initial jobless claims

Will Stock Market Reverse Course in the Second Half?

The S&P 500 was up by only 4% in the first half of 2011, and it fell about 1% in the second quarter. Will it end there? A sell-off may be about to begin that would take the index lower for the full year. Here are half a dozen reasons why one of history's most impressive stock market runs may have ended.

Layoffs Are Back as Public Sector Workers Get the Ax

Massive layoffs were both a cause and a symptom of the recent recession, but job creation began to revive late last year. Unfortunately, in May, the U.S. added only 58,000 jobs, and layoffs may be on the rise again. This time, they're taking a particular toll on state and local government workers.

Poll: Nearly Half of Americans Fear Depression Is LIkely

Despite rosy financial forecasts made by economists this spring, our fears that the nation is about to sink into another depression are reaching depressing extremes. A new CNN poll reveals that nearly half of Americans believe a 1930s-scale depression is possible within the next 12 months.

Best and Worst States for Jobless Benefits

For the nearly 14 million Americans who want to work and can't find jobs, unemployment insurance is a vital lifeline. But how much help that lifeline is varies widely from state to state. 24/7 Wall St. and DailyFinance crunch the numbers to see which states are the best -- and worst -- places to be unemployed.

Stocks Recover as Yen Retreats From Record Highs

A resilient performance by Japanese shares helped stocks in Europe and the U.S. Thursday, while the yen pulled back from a record high against the dollar amid expectations that finance chiefs from the world's industrialized nations will discuss how to ease the currency's rise.

Consumer Sentiment Plunges as Gas Prices Surge

Bad economic news across the board is weighing on Americans' mood this month. The consumer sentiment index fell to a 5-month low in March, thanks to increases in the U.S. trade deficit, higher jobless claims, and a more than 40-cent jump in the price of a gallon of gas.

Why Weekly Jobless Claims Below 400,000 Is Key

Economists and commentators talk why initial jobless claims need to falling below the 400,000 level. But exactly why is that number significant for the U.S. economy and investors? Here's the lowdown, based on the past performance of jobless claims and economic growth.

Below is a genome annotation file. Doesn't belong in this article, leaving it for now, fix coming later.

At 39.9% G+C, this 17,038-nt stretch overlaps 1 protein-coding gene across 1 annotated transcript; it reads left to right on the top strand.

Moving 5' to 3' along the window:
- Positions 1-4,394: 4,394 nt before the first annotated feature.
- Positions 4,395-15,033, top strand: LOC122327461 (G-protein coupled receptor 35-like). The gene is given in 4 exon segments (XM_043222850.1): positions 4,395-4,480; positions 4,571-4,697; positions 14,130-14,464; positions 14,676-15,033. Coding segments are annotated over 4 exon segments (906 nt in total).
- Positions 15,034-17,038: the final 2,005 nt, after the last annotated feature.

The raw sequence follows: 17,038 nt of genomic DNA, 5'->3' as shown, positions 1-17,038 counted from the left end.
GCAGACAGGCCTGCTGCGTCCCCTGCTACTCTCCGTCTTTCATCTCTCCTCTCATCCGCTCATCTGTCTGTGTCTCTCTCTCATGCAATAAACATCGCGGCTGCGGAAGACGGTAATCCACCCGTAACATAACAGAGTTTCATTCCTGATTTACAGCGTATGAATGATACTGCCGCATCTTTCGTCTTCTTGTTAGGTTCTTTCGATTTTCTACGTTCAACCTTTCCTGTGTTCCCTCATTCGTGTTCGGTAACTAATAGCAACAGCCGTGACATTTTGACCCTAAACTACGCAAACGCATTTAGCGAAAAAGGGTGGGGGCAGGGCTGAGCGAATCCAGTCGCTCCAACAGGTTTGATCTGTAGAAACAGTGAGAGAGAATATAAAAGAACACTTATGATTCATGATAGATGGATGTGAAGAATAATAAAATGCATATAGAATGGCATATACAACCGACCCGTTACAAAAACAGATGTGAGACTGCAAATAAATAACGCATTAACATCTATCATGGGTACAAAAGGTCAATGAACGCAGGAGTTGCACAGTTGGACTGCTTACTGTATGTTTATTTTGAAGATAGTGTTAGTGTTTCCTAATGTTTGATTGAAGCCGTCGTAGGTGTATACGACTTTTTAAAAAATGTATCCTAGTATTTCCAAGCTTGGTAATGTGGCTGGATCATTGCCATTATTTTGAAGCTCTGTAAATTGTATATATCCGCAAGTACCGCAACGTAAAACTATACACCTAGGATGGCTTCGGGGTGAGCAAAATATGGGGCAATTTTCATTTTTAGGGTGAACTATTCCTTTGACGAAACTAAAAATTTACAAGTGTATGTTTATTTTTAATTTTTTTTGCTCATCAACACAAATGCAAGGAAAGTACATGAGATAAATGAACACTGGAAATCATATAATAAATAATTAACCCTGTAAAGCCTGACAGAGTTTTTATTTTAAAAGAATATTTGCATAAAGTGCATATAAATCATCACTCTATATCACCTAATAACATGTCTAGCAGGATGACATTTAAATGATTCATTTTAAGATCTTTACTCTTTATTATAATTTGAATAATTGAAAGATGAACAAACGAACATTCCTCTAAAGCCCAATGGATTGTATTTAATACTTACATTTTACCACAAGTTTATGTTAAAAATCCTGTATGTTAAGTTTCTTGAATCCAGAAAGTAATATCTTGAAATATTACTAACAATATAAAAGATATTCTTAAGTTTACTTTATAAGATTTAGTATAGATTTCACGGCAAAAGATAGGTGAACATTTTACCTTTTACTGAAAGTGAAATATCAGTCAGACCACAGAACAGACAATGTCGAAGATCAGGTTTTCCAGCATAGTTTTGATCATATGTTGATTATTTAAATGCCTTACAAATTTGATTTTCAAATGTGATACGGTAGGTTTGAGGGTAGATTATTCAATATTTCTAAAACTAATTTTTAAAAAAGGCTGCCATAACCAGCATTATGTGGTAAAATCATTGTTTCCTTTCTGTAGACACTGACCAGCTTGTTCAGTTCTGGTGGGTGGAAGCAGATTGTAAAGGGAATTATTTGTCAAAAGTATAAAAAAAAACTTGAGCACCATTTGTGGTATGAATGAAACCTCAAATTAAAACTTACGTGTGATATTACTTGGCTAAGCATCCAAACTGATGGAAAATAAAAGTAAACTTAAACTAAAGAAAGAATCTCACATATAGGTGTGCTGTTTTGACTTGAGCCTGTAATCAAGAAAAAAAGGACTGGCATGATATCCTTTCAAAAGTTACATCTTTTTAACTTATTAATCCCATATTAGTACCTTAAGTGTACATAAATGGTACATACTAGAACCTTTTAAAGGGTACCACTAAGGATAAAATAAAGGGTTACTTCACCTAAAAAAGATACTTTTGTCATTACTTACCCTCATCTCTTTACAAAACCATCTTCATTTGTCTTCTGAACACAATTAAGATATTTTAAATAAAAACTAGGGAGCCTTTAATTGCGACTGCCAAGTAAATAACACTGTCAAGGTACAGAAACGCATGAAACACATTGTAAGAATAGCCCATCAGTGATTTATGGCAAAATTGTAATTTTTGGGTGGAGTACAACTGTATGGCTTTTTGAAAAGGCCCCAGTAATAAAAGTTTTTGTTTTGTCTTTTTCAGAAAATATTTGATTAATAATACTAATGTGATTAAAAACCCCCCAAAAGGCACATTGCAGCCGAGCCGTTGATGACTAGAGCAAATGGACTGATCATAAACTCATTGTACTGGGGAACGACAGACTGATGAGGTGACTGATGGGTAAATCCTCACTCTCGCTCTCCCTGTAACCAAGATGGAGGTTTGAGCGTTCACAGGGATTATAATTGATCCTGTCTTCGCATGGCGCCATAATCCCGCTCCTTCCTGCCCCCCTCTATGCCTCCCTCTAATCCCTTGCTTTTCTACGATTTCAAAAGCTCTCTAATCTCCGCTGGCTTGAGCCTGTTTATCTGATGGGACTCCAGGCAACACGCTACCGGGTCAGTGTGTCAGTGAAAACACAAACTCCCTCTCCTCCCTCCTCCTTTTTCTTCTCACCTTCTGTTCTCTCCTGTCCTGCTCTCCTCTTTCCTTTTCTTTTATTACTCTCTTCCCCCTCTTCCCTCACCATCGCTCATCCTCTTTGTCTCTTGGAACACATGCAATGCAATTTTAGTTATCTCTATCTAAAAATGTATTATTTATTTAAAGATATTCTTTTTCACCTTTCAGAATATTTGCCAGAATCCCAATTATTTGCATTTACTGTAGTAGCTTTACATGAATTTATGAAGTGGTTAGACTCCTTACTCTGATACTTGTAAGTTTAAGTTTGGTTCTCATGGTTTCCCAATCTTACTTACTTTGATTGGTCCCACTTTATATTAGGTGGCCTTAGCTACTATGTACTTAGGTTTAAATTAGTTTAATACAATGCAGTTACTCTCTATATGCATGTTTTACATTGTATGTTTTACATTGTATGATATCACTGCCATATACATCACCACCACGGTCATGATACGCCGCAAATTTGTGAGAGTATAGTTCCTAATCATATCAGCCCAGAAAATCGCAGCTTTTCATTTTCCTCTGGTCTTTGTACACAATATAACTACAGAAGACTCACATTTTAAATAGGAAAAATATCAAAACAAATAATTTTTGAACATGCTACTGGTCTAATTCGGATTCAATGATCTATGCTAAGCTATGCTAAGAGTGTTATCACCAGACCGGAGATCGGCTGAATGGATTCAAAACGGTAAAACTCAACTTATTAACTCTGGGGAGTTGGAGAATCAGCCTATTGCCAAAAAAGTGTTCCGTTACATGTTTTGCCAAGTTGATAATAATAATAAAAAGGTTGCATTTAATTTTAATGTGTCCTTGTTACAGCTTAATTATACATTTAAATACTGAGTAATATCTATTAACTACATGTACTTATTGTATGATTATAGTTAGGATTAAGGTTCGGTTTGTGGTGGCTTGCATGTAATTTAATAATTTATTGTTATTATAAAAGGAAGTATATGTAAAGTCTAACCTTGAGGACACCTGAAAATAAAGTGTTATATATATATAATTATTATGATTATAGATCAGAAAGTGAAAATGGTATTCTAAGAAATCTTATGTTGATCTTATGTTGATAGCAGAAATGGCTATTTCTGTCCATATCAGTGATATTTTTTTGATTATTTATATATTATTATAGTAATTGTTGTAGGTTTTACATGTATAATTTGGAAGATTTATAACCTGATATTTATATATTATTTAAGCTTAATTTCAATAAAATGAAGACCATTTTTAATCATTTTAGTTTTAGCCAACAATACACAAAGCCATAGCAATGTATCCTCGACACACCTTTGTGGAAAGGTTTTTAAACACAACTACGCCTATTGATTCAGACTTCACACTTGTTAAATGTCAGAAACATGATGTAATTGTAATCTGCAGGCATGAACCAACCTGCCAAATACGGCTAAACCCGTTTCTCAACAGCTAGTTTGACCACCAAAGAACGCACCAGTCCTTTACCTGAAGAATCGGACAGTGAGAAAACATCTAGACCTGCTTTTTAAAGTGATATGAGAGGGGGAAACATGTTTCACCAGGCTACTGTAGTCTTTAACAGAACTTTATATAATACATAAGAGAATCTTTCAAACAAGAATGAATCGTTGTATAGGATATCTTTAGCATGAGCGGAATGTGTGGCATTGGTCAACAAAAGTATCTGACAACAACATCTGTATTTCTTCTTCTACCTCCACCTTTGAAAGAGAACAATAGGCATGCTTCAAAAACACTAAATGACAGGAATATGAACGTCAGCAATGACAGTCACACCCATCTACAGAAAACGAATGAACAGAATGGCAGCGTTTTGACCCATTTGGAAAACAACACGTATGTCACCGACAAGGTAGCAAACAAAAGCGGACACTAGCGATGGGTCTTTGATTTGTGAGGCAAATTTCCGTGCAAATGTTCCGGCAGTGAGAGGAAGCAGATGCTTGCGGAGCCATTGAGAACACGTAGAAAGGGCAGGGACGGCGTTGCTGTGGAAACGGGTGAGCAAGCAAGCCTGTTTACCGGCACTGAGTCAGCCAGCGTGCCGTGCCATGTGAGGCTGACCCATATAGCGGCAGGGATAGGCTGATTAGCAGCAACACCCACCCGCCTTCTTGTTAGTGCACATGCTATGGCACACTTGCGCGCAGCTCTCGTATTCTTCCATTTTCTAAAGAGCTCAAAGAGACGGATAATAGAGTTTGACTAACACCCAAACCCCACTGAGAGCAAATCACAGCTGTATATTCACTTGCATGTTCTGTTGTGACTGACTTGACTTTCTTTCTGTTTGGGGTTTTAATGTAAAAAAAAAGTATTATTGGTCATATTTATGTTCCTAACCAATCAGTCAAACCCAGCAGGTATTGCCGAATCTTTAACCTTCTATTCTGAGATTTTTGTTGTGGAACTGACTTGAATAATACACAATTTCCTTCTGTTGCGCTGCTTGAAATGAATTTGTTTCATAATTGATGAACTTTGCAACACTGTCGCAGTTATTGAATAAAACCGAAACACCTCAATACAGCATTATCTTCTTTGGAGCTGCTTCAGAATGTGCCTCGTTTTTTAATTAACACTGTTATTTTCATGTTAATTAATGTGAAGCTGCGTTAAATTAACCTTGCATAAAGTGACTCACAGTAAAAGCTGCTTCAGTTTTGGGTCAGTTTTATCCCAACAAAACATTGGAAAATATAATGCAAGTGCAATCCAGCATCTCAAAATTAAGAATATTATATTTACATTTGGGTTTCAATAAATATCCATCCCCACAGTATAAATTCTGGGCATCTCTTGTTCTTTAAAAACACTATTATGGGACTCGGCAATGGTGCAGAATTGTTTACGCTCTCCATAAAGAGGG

Week in Preview: Employment, Bernanke & More Retail Earnings

This week we turn the calendar page, and that change brings with it a raft of economic data. Fed Chairman Ben Bernanke will deliver his semiannual monetary policy testimony before Congress, while Wall Street waits on more earnings reports.

Consumer Sentiment Jumps to Highest Level Since June

It was another decent week for the U.S. economy as initial jobless claims fell below the psychologically significant 400,000 level, and the consumer sentiment index rose to its highest level in eight months, indicating that Americans are increasingly confident that better days are ahead.

Sentiment Index Gets a Small Boost From Improving Economy

The latest consumer sentiment index reading continues to show an American public that expects better days ahead, and fourth quarter GDP growth indicates a strengthening economy. But countervailing pressures remain: Initial jobless claims unexpectedly rose, and gas prices are high.

A Rising Economy Is Pushing Down Treasurys

Doomsayers insist the recent rapid rise in yields signals the nation's creditors finally getting fed up with financing U.S. deficits. But a stronger argument can be made for blaming the better-than-expected economic reports that have been piling up recently.

New Jobless Claims Slide to 420,000 in Latest Report

The slowly improving tone to the U.S. job market continued with the latest weekly report on new unemployment claims. The less volatile four-week moving average also dropped again, to 422,750. That's its lowest level since August 2008.

New Jobless Claims Drop, Approach Key Level

There was excellent news on the labor front this week as the government reported that initial jobless claims plunged 34,000 to 407,000. Jobless claims are now nearing a key threshold that would suggest commercial activity is increasing at a pace that would prompt more companies to resume hiring.

Consumer Sentiment Rises to Highest Level Since June

The consumer sentiment index rose to its highest level in five months in November, propelled by a slightly better economic outlook. However, despite the gain, sentiment remains at a low level, and not high enough to suggest a surge in consumer spending anytime soon.